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December 21, 2005

Terrorism fears leads to sentence enhancement

Of course, the big legal debate these days over the war on terrorism concerns President Bush's authorization of warrantless surveillance.  (Balkinization and Concurring Opinions and PrawfsBlawg and Orin Kerr at Volokh have great coverage.)  But this story from San Diego highlights how terrorism concerns can also impact federal sentencing:

A federal judge took the unusual step yesterday of tripling the suggested sentence for a Somali community leader convicted of immigration crimes, saying the harsher sentence was justified because of national security concerns.

After Omar Abdi Mohamed declined to make a statement to the court, U.S. District Judge John Houston sentenced the self-described Muslim missionary to 18 months in prison.  Mohamed has already served two years while awaiting the outcome of his case....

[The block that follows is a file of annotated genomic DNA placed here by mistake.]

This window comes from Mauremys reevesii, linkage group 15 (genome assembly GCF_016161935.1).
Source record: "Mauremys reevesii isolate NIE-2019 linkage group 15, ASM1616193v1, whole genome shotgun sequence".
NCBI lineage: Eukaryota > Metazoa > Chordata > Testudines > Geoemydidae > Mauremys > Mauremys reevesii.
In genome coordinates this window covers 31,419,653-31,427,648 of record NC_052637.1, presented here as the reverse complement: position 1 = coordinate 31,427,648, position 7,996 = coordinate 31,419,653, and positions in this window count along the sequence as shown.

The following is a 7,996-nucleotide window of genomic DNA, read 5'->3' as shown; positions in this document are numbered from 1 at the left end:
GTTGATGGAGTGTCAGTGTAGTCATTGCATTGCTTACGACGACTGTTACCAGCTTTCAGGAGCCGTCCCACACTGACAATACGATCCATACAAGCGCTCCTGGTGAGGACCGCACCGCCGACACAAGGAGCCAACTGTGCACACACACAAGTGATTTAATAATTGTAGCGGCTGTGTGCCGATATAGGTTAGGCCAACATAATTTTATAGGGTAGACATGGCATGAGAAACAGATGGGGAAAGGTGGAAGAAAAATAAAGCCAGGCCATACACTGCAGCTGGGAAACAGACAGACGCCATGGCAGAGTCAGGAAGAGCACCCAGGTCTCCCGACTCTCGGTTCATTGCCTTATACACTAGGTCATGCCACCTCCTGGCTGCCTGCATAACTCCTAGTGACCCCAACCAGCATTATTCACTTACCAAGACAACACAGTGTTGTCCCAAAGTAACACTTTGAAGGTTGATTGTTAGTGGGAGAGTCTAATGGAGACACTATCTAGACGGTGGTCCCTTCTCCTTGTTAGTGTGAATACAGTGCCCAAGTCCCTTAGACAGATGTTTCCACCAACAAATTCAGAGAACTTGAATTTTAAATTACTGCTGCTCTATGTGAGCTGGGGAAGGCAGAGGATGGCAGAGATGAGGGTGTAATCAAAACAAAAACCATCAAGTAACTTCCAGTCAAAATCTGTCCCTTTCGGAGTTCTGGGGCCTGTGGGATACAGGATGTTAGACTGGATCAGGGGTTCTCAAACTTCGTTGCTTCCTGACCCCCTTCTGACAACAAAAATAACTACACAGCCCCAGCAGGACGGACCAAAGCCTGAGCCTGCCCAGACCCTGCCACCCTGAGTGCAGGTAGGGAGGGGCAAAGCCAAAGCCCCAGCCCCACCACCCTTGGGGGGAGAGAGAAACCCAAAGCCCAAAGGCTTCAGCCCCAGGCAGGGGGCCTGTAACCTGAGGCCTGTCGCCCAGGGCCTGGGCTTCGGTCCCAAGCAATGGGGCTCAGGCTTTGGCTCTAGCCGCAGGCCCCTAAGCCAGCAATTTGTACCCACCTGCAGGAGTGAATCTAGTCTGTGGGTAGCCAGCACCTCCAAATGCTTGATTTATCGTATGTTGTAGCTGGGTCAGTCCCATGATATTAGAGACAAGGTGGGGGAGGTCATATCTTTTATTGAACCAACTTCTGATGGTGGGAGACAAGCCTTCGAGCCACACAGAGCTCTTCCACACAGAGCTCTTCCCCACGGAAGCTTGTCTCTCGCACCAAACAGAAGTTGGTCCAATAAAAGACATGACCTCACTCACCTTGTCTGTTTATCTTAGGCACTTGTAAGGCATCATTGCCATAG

Mohamed, 45, was never charged with terrorism.  He was convicted in two trials of six felony charges that he lied on visa and naturalization applications. He was acquitted of more serious charges, particularly that he lied during a citizenship interview about his association with the two charities in question, Global Relief Foundation and the Al-Haramain, which the U.S. government has linked to terrorist fundraising.

In explaining his departure from the sentencing guidelines, which suggest a six-month sentence, Houston said he was not focusing on whether Mohamed lied, but on the undisputed facts of the case.  He said he found sufficient evidence that Mohamed received $300,000 from those terror-linked charities, regardless of whether he lied about it.  "He was acquitted of lying about the receipt of money, but the evidence was clear that he received the money," Houston said. "In my mind, I can consider the receipt of money as affecting national security."

December 21, 2005 at 09:24 AM | Permalink


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